He grabbed 383 wickets in 102 matches and scored 5200 runs at an average of 33.54 including 14 centuries. His outstanding ability to take the game away from the opposition with hard hitting fast-paced batting was the key ingredient which made him one of the elite class of all-rounders the world has ever seen.

5) Richard Hadlee

The first player to reach 400 test wickets, Richard Hadlee was one of the greatest bowlers of all times and his hard-hitting batting with an average of a healthy 27.16 makes him one of the best all-rounders of the most competitive Test era. It took just 78 Test matches for him to reach the 400 test wicket mark and by the time he retired in 1990 he had played 86 test matches, took 431 wickets at an absolute cracking strike rate of 50.8 and elevated New Zealand to a pretty competitive Test unit.

6) Jacques Kallis

Arguably the best batsman among all the all-rounders we would discuss, Kallis made his debut in 1995 just a few years after the ban on South Africa was lifted finally and the rest is legend. He went on to become the main stay of South African batting for the next 20 years, scoring an incredible 13,289 runs with 55.37 average including 45 centuries second only to the greatest batsman of all time, Sachin Tendulkar.

He was more than just a handy bowler who took 292 wickets in 166 Tests and another 273 in 328 ODI games.

7) Andrew Flintoff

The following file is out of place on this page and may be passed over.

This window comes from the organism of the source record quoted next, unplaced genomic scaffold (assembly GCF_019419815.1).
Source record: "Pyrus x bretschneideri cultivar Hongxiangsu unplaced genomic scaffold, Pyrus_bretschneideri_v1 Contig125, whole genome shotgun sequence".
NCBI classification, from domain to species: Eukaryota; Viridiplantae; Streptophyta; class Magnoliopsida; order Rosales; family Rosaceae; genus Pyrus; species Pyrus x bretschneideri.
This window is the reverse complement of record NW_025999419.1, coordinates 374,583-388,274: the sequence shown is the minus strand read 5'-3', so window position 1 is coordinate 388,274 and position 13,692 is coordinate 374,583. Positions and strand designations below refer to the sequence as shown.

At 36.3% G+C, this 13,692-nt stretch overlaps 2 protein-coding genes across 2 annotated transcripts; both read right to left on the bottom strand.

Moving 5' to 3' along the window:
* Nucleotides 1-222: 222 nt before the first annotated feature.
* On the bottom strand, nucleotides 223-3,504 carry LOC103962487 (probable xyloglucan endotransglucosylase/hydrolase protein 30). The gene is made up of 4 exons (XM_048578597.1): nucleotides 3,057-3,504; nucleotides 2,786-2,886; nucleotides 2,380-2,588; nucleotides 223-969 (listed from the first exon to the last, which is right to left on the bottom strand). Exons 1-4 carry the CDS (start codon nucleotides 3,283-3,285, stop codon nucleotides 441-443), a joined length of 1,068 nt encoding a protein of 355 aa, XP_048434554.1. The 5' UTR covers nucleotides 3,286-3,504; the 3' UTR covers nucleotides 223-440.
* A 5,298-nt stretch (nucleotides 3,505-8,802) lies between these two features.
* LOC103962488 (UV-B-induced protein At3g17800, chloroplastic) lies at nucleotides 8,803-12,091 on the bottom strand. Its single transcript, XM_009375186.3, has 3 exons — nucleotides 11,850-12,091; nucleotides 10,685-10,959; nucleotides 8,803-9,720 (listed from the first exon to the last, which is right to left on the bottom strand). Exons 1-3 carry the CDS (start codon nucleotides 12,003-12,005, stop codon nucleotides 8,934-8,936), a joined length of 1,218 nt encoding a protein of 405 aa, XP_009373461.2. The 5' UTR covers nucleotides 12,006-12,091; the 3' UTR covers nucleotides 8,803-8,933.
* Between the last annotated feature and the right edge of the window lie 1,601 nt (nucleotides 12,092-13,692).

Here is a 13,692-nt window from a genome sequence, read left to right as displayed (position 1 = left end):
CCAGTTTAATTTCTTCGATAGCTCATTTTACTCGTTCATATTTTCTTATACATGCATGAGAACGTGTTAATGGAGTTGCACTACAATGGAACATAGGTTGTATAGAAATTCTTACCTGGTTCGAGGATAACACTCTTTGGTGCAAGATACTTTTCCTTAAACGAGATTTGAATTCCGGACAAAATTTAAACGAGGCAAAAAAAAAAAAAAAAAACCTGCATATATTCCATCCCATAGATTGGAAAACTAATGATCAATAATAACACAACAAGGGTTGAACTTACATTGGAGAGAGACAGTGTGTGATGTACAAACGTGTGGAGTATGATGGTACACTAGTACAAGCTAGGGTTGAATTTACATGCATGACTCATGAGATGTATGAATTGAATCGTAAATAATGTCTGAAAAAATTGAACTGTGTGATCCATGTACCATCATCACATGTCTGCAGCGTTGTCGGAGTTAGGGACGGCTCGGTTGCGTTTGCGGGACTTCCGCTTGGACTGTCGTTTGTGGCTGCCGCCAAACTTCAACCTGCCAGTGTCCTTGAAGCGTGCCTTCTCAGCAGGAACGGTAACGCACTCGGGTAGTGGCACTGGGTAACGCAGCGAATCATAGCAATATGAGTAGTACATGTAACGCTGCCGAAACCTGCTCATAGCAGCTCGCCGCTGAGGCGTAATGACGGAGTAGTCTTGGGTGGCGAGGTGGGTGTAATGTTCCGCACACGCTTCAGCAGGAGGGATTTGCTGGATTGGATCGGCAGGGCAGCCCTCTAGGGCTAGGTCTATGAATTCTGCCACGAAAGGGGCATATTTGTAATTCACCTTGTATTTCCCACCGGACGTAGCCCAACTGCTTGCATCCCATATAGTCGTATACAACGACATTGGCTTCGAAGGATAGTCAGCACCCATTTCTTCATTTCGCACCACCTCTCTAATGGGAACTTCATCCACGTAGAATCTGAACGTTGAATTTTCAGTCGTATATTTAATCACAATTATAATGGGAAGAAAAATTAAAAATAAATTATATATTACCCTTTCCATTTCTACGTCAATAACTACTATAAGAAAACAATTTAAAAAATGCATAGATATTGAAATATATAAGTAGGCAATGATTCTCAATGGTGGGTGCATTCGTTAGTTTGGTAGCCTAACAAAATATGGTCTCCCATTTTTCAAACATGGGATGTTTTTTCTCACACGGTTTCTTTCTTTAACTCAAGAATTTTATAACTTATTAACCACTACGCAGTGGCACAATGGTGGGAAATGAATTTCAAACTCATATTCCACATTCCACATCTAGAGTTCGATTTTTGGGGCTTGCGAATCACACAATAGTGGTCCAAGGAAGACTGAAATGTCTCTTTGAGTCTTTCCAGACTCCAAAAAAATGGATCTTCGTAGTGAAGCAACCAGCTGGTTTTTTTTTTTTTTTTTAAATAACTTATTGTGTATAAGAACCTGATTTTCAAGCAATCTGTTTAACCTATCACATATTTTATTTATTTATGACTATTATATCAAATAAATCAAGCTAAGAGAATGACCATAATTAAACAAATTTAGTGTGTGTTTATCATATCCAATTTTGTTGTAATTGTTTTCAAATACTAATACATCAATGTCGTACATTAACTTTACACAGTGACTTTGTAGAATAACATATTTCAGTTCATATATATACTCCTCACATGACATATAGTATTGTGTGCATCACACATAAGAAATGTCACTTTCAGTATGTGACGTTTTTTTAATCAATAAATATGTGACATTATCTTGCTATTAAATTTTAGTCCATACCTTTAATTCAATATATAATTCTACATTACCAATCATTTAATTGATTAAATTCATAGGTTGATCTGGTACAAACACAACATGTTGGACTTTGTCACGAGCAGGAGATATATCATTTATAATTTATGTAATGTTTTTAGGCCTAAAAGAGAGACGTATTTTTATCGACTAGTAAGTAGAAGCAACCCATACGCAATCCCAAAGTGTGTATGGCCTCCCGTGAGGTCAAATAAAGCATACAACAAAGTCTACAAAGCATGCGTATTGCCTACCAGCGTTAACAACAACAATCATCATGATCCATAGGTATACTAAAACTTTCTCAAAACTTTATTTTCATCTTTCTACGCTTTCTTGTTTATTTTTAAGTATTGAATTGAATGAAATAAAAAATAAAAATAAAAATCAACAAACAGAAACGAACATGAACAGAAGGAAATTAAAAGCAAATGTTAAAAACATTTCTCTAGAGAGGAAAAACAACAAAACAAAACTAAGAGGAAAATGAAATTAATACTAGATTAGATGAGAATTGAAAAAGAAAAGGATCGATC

Well, this might be seen as a controversial inclusion just like Flintoff’s career has been. With so much promise, ability and raw talent that he was widely regarded as “new Botham” in younger days and had he stayed fit and focused he could have gone onto become the greatest all-rounder of all times. His exploits against Australia in 2005 Ashes series was arguably the most iconic and talked about “single handed” impact on cricket.

Flintoff played 79 test matches, scored around 3845 runs and took 226 wickets, probably not the record which can hand him a spot in the top 10 all-rounders of all times list but it was that magical influence to transform into world beater when the odds were against England, earned him a place here in great company.

8) Shaun Pollock

421 wickets in 108 test matches and 393 wickets in 303 ODI matches: Pollock was one of the best bowlers to have come from South Africa. He was more than just a handy batsman as well and on countless times won matches for the Proteas coming in as a lower middle-order batsman.

9) Wasim Akram

Not only the best Pakistani fast bowler but also one of the best of all times. Wasim Akram was an absolute gem of a  left-arm fast bowler. He was at his peak during Pakistan’s world cup triumph in 1992 ending up as man of the series and was instrumental to his team throughout the career.

He was not that much of a reliable batsman, especially in Test cricket, but a decent late order batsman who could get runs at a rapid pace. Along with his bowling exploits to reach 500 ODI wickets and it elevates him into the top 10 greatest all-rounder list.

10) Richie Benaud

248 test wickets in 63 matches combined with 2201 runs at a decent average of 24 for a late order batsman gets him a place in top 10 lists of all-time greatest all-rounders.

Read: Test Cricket Turns 140: Here’s A Toast To All The Historic Moments